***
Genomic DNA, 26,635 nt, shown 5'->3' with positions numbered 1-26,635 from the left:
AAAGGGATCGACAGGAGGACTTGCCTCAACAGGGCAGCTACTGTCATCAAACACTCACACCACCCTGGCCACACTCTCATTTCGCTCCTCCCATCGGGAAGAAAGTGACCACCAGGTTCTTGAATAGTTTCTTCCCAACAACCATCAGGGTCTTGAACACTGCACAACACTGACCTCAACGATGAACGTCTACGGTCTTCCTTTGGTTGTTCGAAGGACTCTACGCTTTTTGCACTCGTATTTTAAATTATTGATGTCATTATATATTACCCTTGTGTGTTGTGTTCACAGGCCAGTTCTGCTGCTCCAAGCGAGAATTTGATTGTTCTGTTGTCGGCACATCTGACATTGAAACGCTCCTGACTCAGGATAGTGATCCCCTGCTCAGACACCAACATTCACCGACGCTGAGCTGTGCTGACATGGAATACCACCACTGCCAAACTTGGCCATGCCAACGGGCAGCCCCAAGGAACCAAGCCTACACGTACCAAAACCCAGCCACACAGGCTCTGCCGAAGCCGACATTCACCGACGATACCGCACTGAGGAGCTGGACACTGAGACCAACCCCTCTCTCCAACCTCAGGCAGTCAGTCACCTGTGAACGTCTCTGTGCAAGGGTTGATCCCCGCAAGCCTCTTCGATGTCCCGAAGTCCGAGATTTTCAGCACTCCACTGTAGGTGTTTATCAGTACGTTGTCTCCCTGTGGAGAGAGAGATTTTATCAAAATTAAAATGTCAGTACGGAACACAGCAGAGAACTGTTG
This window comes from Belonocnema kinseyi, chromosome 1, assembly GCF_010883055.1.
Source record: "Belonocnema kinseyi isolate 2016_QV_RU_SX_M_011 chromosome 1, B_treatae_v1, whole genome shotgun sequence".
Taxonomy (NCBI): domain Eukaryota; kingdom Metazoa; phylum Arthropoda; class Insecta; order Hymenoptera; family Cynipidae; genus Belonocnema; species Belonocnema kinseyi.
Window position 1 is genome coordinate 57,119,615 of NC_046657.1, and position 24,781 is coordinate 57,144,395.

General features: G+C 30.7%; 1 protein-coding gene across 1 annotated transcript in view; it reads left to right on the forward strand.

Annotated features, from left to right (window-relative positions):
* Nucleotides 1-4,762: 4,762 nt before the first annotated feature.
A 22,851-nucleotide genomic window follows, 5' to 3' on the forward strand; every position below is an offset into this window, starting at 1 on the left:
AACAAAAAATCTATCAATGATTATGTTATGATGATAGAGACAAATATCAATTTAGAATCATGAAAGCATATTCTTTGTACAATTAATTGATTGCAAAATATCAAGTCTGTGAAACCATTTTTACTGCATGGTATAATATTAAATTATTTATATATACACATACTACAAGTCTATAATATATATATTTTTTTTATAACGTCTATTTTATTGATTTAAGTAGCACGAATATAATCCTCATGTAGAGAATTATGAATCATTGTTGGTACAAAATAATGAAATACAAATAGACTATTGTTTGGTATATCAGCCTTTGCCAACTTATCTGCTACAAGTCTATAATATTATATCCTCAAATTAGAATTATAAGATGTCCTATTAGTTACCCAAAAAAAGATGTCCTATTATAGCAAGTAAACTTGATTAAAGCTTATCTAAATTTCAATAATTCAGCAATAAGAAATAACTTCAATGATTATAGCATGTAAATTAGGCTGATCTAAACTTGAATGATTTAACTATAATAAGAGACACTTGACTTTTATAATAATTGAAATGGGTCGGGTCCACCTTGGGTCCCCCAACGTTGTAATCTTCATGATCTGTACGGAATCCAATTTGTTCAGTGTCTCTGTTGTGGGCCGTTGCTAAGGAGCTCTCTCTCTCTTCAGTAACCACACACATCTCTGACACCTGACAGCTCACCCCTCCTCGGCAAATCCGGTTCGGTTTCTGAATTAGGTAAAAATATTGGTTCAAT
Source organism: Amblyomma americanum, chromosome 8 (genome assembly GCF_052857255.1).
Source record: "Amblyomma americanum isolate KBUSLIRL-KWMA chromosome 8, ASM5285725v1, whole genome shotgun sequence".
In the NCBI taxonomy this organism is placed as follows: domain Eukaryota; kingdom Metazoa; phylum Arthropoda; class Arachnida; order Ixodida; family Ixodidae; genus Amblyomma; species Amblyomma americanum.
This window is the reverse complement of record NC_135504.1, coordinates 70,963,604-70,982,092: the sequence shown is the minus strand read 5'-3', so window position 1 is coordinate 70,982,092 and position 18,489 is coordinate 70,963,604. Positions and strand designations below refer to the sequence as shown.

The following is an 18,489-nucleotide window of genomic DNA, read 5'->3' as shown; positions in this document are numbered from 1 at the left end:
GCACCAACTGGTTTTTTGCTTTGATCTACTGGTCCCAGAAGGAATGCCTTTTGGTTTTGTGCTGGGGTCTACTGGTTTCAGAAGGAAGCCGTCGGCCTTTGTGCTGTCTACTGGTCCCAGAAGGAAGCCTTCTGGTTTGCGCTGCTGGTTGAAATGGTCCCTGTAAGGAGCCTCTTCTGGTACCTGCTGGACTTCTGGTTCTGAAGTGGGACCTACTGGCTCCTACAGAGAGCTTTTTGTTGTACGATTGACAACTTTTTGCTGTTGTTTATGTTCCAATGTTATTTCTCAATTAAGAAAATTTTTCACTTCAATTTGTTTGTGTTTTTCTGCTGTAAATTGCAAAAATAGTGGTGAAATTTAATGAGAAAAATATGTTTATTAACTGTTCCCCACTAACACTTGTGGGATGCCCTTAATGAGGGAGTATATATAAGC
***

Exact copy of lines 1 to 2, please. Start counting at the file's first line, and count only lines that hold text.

Genomic DNA, 26,635 nt, shown 5'->3' with positions numbered 1-26,635 from the left:
AAAGGGATCGACAGGAGGACTTGCCTCAACAGGGCAGCTACTGTCATCAAACACTCACACCACCCTGGCCACACTCTCATTTCGCTCCTCCCATCGGGAAGAAAGTGACCACCAGGTTCTTGAATAGTTTCTTCCCAACAACCATCAGGGTCTTGAACACTGCACAACACTGACCTCAACGATGAACGTCTACGGTCTTCCTTTGGTTGTTCGAAGGACTCTACGCTTTTTGCACTCGTATTTTAAATTATTGATGTCATTATATATTACCCTTGTGTGTTGTGTTCACAGGCCAGTTCTGCTGCTCCAAGCGAGAATTTGATTGTTCTGTTGTCGGCACATCTGACATTGAAACGCTCCTGACTCAGGATAGTGATCCCCTGCTCAGACACCAACATTCACCGACGCTGAGCTGTGCTGACATGGAATACCACCACTGCCAAACTTGGCCATGCCAACGGGCAGCCCCAAGGAACCAAGCCTACACGTACCAAAACCCAGCCACACAGGCTCTGCCGAAGCCGACATTCACCGACGATACCGCACTGAGGAGCTGGACACTGAGACCAACCCCTCTCTCCAACCTCAGGCAGTCAGTCACCTGTGAACGTCTCTGTGCAAGGGTTGATCCCCGCAAGCCTCTTCGATGTCCCGAAGTCCGAGATTTTCAGCACTCCACTGTAGGTGTTTATCAGTACGTTGTCTCCCTGTGGAGAGAGAGATTTTATCAAAATTAAAATGTCAGTACGGAACACAGCAGAGAACTGTTG